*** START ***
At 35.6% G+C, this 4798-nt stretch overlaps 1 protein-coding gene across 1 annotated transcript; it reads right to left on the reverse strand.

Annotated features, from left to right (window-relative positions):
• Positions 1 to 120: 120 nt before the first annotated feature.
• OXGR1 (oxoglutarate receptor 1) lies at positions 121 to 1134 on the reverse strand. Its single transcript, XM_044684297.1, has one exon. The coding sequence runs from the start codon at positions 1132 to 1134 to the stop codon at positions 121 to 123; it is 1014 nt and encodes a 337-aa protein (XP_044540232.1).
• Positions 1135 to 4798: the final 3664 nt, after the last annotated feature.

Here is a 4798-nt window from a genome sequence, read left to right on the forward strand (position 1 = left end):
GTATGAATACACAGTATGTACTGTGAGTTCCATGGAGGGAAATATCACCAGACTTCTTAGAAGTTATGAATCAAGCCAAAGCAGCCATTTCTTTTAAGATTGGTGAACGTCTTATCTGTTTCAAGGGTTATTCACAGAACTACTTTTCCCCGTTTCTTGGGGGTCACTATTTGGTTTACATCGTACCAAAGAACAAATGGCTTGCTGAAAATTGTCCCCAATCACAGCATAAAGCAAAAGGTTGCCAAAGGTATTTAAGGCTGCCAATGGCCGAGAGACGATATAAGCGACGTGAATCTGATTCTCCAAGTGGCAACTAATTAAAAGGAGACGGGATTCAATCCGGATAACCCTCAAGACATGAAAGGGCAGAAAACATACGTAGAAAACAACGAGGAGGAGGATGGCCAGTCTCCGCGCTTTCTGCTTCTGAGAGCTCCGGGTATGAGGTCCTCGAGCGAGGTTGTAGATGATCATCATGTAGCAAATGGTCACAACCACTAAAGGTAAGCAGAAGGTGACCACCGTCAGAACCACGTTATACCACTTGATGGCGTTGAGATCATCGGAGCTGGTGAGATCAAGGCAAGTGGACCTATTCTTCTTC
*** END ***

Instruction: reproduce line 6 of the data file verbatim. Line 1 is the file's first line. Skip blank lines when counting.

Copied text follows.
Here is a 4798-nt window from a genome sequence, read left to right on the forward strand (position 1 = left end):